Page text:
“He’s the one keeping our spirits up,” said his mother, Lemmie. “He told us, ‘Don’t worry, I’ll be back.’ You know, he could have died. But he’s still alive. There must be a reason for it.”
This story has been corrected. Read below for details-An ill-fated tackle on Sunday plunged Kevin Everett into a hellish week of loss. Instead of commanding his finely chiseled body, he could do nothing with it — until he finally moved his arms and legs late Tuesday afternoon. Instead of exhorting his Buffalo Bills teammates in the late stages of their game against the Denver Broncos, he struggled to breathe on a ventilator. Instead of shooting for a breakthrough third year in the NFL, his football career almost surely ended.Yet amid all that loss, Everett gained one thing, even if only he knows and appreciates it later: He joined a small fraternity of NFL players who have also suffered severe spinal-cord injuries and now embrace him as a brother. Dennis Byrd, the former New York Jets lineman who was temporarily paralyzed in 1992, reached out to Everett’s family as soon as he could. The message he delivered, he told ESPN.com on Wednesday, is this: “If there’s anything I can do in terms of encouragement, I’d be honored and thrilled to help him in any way I can.”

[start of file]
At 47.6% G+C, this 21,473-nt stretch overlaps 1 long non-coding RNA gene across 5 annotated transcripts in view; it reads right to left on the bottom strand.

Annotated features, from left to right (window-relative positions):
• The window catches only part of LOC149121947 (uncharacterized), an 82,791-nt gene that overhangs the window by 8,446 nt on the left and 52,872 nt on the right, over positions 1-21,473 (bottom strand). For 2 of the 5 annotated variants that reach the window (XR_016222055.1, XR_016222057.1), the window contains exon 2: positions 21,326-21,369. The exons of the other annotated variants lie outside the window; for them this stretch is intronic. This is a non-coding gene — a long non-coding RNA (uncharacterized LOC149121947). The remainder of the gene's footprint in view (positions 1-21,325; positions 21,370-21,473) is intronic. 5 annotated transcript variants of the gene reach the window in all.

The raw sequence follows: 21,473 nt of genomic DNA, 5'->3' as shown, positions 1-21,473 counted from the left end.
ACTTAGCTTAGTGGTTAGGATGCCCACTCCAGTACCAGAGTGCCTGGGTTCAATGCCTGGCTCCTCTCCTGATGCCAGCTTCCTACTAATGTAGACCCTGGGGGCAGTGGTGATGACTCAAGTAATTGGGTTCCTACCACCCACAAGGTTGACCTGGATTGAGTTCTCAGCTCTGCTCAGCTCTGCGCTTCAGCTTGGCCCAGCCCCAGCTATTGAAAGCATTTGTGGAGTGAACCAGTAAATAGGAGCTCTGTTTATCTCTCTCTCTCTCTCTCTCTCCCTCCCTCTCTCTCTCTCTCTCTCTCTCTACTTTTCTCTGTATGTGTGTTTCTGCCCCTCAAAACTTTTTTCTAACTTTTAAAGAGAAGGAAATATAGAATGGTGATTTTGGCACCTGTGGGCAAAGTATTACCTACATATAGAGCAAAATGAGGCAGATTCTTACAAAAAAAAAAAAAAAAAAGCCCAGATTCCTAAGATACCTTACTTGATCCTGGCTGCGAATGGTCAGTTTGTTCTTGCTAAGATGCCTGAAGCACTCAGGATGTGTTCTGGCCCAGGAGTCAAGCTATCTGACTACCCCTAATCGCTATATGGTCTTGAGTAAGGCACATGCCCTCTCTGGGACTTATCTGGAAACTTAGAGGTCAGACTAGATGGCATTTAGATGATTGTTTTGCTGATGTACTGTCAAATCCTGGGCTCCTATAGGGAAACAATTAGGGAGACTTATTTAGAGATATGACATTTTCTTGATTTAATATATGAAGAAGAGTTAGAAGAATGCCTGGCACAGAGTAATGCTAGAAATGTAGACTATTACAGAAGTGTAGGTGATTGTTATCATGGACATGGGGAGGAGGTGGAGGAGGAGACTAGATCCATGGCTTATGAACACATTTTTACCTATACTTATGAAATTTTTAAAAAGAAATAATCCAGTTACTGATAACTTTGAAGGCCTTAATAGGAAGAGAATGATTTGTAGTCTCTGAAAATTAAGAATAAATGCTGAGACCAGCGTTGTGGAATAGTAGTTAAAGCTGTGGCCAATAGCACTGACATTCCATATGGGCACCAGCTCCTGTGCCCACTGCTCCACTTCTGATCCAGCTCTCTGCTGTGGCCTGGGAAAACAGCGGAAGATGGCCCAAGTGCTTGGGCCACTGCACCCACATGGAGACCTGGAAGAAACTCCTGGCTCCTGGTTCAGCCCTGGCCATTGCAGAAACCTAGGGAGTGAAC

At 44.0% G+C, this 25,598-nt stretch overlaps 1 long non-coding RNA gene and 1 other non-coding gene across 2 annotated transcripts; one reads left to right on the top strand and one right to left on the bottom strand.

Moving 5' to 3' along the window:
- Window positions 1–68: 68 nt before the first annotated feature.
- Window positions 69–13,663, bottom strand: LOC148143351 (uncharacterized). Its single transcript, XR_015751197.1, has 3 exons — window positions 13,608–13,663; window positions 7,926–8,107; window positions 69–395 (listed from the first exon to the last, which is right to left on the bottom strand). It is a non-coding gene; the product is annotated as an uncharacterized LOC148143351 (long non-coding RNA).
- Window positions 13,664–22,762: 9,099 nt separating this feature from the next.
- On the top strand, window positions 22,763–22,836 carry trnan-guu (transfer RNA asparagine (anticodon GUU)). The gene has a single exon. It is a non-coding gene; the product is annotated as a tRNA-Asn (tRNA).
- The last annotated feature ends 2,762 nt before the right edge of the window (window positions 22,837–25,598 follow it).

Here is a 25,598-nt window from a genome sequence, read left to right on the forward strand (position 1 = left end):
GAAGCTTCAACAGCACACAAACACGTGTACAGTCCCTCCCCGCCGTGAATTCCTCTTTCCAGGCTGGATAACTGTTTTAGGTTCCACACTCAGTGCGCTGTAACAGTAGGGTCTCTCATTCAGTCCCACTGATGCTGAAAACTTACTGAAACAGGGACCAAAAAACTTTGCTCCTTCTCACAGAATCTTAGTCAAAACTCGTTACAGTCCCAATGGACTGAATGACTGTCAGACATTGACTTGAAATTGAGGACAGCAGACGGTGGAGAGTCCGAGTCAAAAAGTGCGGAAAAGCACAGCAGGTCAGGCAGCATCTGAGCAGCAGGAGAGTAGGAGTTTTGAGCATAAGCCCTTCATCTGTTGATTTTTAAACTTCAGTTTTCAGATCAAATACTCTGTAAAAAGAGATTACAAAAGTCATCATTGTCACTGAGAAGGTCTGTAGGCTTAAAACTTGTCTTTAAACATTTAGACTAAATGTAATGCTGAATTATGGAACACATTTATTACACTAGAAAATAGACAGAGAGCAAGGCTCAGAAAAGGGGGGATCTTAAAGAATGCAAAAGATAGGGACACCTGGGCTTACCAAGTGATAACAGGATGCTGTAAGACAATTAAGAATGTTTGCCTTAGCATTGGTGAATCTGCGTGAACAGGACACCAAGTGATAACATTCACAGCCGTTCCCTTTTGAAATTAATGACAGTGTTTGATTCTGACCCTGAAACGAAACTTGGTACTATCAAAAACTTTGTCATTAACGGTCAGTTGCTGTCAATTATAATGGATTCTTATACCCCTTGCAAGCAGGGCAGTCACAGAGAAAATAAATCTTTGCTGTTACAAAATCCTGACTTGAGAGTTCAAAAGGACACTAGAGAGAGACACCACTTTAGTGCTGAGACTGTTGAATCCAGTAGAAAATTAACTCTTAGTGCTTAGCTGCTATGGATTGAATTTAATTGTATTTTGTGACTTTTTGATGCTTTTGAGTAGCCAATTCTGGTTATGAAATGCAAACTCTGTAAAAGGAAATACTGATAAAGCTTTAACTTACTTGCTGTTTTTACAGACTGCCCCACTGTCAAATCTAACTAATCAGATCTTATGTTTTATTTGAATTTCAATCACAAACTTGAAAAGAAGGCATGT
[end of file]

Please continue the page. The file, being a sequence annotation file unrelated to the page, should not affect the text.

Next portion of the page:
Mike Utley, who has made recovery from spinal-cord injuries his life’s work since becoming paralyzed as a Detroit Lion in 1991, stands ready to give Everett a chalk talk on the X’s and O’s of his new physical needs: how to rebuild atrophied muscles, how to watch out for blood clots, and more.”Anything he wants, I’ll jump,” says Utley, who, though a paraplegic, means it — literally. Among Utley’s many vigorous activities these days is skydiving. Everett’s future is more hopeful, and his benefits as a catastrophically injured player are more substantial, than Byrd and Utley experienced after their injuries. If he remains totally and permanently incapacitated from this injury, Everett stands to collect $224,000 per year, for life, in disability benefits from the NFL. Everett is due other near-term payments, too. He will be paid his 2007 salary of $385,000. He will receive a $230,000 “injury protection” payment in 2008. (Under the NFL’s labor contract, a player who retires due to injury gets an extra year’s pay, based on a percentage of his contract.) Everett will also get a $37,500 severance payment, spread over three years. And he also almost surely qualifies for workers’ compensation insurance benefits, which is even more important. NFL players’ health insurance extends for only five years after their retirement. In the state of New York, workers’ comp means lifetime medical coverage, according to Bert Villarini, the attorney who represents the NFL Players Association on such matters in Buffalo.